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Theatre review: Other Desert Cities pays off in act two

There is a huge pay-off in Jon Robin Baitz’s Other Desert Cities, currently on stage at the Arts Club’s Stanley Theatre, but it takes a whole act to get there.

It is Christmas Eve 2004 at the Wyeth house.  Daughter Brooke (Anna Galvin) the writer, has flown in from New York and son Tripp (Benjamin Elliott) has taken a break from his LA-based reality television series to make the trek home to Palm Springs to spend the holidays with their parents’ home, former Republican darlings and movie stars Polly (Gabrielle Rose) and Lyman (Allan Gray).  If holidays with the family aren’t stressful enough, Brooke has brought home her latest manuscript, a tell-all tale of the death of her older brother who was implicated in the bombing of an army recruitment centre and his subsequent suicide.

Act one spends much of its time talking about what “might” be in Brookes’ new book, but rather than jump at the opportunity to simply read what she has written, the family spends a great deal simply guessing what it might contain.  For the audience, it gets boring really fast and much of the comedy falls flat as it comes at the expense of anyone that doesn’t fall into Polly’s narrow Republican view.

Act two simply shines though after everyone has taken the time to actually read the book.  The tension is palpable and the comedy takes a back seat to some genuine moments between the family members.  As act two opens, Galvin even takes on some of her mother’s characteristics in an almost chilling realization that we really do become our parents.  As the big family secret is finally revealed (I dare you not to whisper to yourself “here it comes”), the pain that both Rose and Gray feel is in contrast to the façade that never rings true in the first act.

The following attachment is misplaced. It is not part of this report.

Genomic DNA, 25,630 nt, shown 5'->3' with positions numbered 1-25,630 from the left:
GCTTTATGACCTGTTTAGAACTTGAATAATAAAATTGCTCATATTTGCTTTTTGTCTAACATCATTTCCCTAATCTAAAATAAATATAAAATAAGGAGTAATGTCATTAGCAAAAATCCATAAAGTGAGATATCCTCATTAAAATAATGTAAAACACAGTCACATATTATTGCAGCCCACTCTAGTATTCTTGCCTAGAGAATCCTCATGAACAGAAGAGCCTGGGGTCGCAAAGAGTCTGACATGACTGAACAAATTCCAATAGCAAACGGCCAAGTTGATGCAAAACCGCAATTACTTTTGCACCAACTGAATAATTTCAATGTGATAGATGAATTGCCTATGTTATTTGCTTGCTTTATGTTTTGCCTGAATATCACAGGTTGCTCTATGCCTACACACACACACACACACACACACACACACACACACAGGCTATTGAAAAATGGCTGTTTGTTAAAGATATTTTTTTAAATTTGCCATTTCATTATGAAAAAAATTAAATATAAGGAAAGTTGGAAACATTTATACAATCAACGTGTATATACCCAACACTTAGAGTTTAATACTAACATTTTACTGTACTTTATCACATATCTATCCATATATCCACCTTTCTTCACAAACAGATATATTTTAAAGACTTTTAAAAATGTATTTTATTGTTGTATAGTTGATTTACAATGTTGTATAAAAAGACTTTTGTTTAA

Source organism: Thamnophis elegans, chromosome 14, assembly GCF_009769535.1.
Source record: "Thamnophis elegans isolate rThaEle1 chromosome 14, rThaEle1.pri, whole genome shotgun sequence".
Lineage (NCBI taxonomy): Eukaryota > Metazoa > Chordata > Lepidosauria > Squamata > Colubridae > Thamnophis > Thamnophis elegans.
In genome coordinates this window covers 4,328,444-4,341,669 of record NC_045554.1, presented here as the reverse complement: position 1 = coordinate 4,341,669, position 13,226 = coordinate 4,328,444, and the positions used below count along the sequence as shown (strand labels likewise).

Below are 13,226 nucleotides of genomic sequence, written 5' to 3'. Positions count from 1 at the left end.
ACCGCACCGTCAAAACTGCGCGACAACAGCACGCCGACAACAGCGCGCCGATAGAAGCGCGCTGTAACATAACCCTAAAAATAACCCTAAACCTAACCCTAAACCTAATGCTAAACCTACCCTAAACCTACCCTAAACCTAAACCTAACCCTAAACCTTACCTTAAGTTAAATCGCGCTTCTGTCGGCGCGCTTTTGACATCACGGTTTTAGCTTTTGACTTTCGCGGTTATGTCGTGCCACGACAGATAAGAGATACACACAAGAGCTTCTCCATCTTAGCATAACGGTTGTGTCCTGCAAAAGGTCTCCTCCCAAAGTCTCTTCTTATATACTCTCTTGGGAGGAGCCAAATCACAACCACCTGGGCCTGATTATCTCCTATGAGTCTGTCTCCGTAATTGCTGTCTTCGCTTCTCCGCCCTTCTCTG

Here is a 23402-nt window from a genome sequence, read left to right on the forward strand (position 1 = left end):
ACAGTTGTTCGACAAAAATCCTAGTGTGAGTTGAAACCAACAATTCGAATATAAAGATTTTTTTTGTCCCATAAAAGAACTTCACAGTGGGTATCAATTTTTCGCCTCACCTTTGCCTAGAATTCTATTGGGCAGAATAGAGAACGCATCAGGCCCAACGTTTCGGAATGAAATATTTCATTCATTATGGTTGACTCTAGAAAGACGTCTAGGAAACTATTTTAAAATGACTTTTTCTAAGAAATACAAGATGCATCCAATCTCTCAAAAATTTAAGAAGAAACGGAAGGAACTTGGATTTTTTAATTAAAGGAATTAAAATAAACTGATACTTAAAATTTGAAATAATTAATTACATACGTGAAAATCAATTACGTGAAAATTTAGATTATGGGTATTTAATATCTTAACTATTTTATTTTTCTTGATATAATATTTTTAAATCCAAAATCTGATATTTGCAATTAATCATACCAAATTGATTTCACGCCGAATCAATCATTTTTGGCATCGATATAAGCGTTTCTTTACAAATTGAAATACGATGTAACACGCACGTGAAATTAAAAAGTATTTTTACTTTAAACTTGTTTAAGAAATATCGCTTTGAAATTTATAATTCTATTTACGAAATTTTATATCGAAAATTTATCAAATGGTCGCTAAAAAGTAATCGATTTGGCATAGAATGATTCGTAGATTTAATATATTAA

Anna Galvin and Allan Gray in the Arts Club Theatre Company production of Other Desert Cities. Photo by David Cooper.

Anna Galvin and Allan Gray in the Arts Club Theatre Company production of Other Desert Cities. Photo by David Cooper.

Amir Ofek’s set design is a sight to behold with its gorgeous mid-century feel.  Having made some comments about previous Arts Club productions skimping on sets in the past, this is one that will be hard to ignore come next year’s awards season.  Adrian Muir lights it all beautifully, capturing the endless sunshine that Brooke tried to escape.

Ironically my father and his wife now spend the winters in the Coachella Valley in one of those “other desert cities”.  And while my father was no movie star and would not be on a first name basis with the Harpers, his Conservative ties make his politics and view on life (he may not use the word “Chink” but his vocabulary still includes “Orientals”) on par with the Wyeth’s.  I’ll use Other Desert Cities as a cautionary tale of what a holiday in Palm Desert with my family just may very well be like; I think I’ll continue to brave Vancouver’s rainy December.

Other Desert Cities

By Jon Robin Baitz.  Directed by Rachel Ditor.  An Arts Club Theatre Company production.  On stage at the Stanley Industrial Alliance Stage through October 20, 2013.  Visit for tickets and information.

Mark Robins on Google+

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